New paper from Federal Reserve Bank of Boston outlines some of the facts of the mortgage crisis.


This paper presents 12 facts about the mortgage market. The authors argue that the facts refute the popular story that the crisis resulted from financial industry insiders deceiving uninformed mortgage borrowers and investors. Instead, they argue that borrowers and investors made decisions that were rational and logical given their ex post overly optimistic beliefs about house prices. The authors then show that neither institutional features of the mortgage market nor financial innovations are any more likely to explain those distorted beliefs than they are to explain the Dutch tulip bubble 400 years ago. Economists should acknowledge the limits of our understanding of asset price bubbles and design policies accordingly.


In a battle for monetary policy supremacy.

Money quote:

That said, the Fed’s actions in the recovery suggest that it has probably mitigated the worst of the recession’s effects. Indeed, the Federal Reserve made dramatic moves (blue) to maintain credit standards (green):”

Read more:

Cooling on your internet window sill.


Many are probably now aware of the notion that the Federal Reserve needs to be ‘audited’. Like this has never been remotely thought of.

Except, oops, it has.

Money quote:

The Fed is extensively audited, as required by federal law.

More than 425,000 hours each year are devoted to the following:

  • Each Reserve bank has internal auditors who report to the bank’s board of directors. This is similar to the auditing structure used by large corporations in the United States.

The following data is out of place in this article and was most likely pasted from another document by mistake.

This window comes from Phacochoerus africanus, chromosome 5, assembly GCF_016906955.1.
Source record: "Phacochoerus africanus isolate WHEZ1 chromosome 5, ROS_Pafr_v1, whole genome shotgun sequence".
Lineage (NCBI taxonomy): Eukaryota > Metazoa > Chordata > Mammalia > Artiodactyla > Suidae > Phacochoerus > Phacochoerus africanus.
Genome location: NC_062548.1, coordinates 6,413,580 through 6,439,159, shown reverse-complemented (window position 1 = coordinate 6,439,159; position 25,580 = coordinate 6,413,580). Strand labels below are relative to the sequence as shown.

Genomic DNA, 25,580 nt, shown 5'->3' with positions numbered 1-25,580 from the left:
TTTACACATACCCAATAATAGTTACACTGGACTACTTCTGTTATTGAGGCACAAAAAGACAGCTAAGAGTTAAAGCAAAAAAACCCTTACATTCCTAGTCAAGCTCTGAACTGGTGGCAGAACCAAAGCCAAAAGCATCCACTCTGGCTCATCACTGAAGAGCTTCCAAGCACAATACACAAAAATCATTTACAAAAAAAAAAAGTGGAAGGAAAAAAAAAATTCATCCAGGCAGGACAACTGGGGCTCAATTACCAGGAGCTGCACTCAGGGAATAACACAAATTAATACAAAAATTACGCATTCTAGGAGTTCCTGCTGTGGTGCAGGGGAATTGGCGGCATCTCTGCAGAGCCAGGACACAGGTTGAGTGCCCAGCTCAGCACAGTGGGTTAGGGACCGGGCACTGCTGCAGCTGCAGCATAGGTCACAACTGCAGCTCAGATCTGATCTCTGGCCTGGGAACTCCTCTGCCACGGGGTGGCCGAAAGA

• Board of Governors staff examines activities of the Reserve banks. The Board has oversight authority for the entire Federal Reserve System.
  • Financial statements of the regional Reserve banks and the Board of Governors must be audited every year by an external auditor

The Treasury secretary told congress that this is not the time to pinch pennies.

Money quote:

“They were indispensable in stabilizing the global economy during the recent financial crisis” and “provide unparalleled returns” on US contributions,”

Regional Fed Reserve board members, meaning the Fed Banks that arent Richmond, San Franciso and New York, are growingly concerned by what I think could be best termed the clique factor.

Dallas Fed exec Richard Fisher is calling for a nuclear option to unwind unwieldy and overwroght banks termed “too big to fail”.

Money quote:

Unfortunately for our banking regulation system, critics in the regional Federal Reserve banks haven’t had much influence on regulatory policy.

One reason is that the regional Fed officials seem to be talking their own book, or can be dismissed as doing so. Outside of New York, San Francisco and Richmond, Va., the regional Feds oversee only the small and midsize banks that compete with the “too big to fail” banks. The small guys suffer when the big banks are unfairly subsidized by the government, so the regional Feds can be brushed off as merely cheerleading for their team.

This interactive graph from the Minneapolis Fed Reserve shows the different recessionary periods since 1945 and how quickly the recovery was.

Granted, this most recent recession was even worse that the 1948 drop, but I like seeing that the heavily labored trend back toward the sun is really happening.

In any case, its a super fun tool that I would recommend looking at!